Sarah Ferguson Breached Royal Protocol at Princess Eugenie's Wedding, and We're All For It
Like most things associated with the royal family, every detail of Princess Eugenie's wedding on Friday morning was choreographed and planned out according to the couple's wishes and royal protocol alike. One of the biggest questions in the days leading up to the princess's wedding to Jack Brooksbank was how prominent her mother, Sarah Ferguson, would be. The Duchess of York has had a complicated relationship with the royal family ever since she and Prince Andrew divorced amidst a sea of awkward scandal. Prince Philip reportedly even debated not coming to the wedding in order to not have to see her (but he did come after all). So we were pretty amazed to see where Sarah was seated: front and center, in a place of honor.
Sarah was seated along with the rest of the royal family in the front rows of St. George's Chapel on the "bride's" side of the chapel. Royal watchers will remember that she didn't get this honor at Prince Harry and Meghan Markle's wedding earlier this year; she was seated separately from her royal ex-husband and daughters. However, given that she was the mother of the bride this time around — and that the bride and groom get the final say in seating — she was given this prime spot, with the rest of the royal family sitting in the second row.
Typically, the first row at royal weddings hosts the prominent royal family members who are related closely to the royal getting married. For instance, at Harry and Meghan's wedding, the front row was where the Duke and Duchess of Cambridge, Prince Charles, and Camilla, Duchess of Cornwall all sat. Similarly, when Prince William married Kate Middleton in 2011, the front row at Westminster Abbey consisted of the queen, Prince Philip, Prince Charles, the Duchess of Cornwall, and Prince Harry. So it makes total sense that, at Princess Eugenie's wedding, the front row would consist of her parents and her sister, Princess Beatrice.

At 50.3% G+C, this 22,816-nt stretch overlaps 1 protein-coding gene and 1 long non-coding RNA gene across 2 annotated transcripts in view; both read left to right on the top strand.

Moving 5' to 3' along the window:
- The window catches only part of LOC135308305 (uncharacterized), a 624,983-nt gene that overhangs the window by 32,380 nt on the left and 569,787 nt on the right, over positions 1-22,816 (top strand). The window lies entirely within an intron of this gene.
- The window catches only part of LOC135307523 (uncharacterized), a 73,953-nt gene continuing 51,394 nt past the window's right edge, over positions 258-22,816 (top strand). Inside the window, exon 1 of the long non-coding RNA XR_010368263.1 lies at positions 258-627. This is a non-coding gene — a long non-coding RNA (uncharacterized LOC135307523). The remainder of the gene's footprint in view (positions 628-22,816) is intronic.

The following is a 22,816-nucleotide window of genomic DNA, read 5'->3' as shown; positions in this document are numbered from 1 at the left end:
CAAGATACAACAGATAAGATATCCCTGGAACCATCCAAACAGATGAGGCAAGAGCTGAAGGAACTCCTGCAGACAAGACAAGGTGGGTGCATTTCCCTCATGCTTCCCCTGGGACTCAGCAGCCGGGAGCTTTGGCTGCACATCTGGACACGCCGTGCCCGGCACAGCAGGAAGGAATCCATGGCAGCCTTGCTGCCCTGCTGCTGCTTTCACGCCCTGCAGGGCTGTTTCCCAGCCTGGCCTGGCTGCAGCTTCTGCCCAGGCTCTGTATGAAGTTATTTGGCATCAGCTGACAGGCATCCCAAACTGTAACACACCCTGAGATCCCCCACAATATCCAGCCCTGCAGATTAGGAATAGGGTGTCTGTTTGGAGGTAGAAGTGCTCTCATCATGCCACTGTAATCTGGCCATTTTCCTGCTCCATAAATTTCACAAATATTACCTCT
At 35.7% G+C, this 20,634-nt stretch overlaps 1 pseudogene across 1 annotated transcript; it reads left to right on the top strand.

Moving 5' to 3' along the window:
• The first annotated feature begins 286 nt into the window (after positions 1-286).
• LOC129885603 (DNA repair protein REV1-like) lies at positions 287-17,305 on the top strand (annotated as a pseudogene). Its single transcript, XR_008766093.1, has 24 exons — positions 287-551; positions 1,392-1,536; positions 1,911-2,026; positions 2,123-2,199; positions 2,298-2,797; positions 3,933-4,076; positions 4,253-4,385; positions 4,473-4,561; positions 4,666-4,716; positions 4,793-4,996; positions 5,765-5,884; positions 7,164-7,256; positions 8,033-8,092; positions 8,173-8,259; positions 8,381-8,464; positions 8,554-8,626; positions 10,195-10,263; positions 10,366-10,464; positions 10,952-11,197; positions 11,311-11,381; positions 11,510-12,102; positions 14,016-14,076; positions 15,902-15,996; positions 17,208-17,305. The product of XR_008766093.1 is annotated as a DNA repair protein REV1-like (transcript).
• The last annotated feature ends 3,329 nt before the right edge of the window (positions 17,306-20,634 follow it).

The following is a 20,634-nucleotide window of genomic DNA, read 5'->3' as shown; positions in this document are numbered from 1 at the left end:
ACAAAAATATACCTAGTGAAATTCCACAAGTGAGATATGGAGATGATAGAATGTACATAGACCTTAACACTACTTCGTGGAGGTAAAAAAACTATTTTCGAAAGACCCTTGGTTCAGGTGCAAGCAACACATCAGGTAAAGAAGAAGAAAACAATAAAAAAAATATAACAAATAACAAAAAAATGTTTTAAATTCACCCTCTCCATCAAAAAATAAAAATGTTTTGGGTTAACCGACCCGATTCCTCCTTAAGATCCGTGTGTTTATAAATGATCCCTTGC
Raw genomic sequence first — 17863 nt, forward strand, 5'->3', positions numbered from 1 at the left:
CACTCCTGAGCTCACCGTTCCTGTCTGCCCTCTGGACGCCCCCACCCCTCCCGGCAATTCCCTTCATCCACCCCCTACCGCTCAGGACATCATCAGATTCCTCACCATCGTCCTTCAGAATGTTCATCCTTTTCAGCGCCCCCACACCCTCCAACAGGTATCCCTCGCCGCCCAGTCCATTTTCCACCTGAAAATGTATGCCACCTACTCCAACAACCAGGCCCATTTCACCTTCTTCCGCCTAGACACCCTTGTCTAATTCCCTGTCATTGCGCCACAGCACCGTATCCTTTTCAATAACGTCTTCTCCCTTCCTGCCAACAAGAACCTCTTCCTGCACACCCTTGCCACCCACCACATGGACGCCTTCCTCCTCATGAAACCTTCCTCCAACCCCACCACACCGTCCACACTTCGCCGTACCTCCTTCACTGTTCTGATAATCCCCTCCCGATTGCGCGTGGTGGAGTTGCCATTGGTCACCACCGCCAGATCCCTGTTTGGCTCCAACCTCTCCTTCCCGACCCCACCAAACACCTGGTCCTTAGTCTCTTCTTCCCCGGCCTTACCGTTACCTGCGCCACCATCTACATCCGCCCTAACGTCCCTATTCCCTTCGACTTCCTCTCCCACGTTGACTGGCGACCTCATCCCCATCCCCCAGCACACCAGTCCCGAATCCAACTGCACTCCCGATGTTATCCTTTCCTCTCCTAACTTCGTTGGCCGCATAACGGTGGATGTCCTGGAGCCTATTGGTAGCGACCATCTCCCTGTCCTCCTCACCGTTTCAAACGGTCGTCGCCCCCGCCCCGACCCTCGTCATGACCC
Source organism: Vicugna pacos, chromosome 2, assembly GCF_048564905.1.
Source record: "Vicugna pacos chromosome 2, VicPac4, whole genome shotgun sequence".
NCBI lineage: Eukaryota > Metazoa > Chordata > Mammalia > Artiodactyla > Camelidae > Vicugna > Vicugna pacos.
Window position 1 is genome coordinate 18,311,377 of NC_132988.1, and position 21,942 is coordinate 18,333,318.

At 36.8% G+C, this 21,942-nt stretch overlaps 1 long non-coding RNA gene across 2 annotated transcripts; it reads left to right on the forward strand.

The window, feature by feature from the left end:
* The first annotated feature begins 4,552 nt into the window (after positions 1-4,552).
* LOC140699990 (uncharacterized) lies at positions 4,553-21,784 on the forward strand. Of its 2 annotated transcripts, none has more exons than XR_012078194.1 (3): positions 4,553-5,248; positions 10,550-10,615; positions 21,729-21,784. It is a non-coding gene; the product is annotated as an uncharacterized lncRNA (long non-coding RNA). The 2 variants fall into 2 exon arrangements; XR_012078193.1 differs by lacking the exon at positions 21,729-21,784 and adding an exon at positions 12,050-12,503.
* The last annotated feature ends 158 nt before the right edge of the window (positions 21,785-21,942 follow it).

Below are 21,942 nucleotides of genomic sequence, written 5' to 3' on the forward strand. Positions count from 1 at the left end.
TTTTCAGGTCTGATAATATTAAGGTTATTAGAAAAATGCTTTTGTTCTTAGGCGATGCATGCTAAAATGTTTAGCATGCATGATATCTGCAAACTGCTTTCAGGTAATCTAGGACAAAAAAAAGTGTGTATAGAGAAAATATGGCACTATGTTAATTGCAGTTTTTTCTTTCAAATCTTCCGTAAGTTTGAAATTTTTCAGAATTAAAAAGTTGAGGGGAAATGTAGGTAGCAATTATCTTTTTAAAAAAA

A lot of this precedent has to do with whether or not Sarah is technically royalty or not. Although she's still styled "Sarah, Duchess of York," she lost her royal HRH status upon her divorce from Prince Andrew and is not really royal. Nonroyal family members at royal weddings — such as the Duchess of Sussex's mother or the Middleton family — don't generally sit in equivalent seating to the royals. At her daughter Meghan's wedding, Doria Ragland sat apart from the royal family, and when Kate Middleton became the Duchess of Cambridge, the Middletons sat on the opposite side of the Abbey, along with nonroyal members of Prince William's family from his mother's side, the Spencers.
You can check out more pictures of Sarah, Duchess of York, at Princess Eugenie's wedding ahead!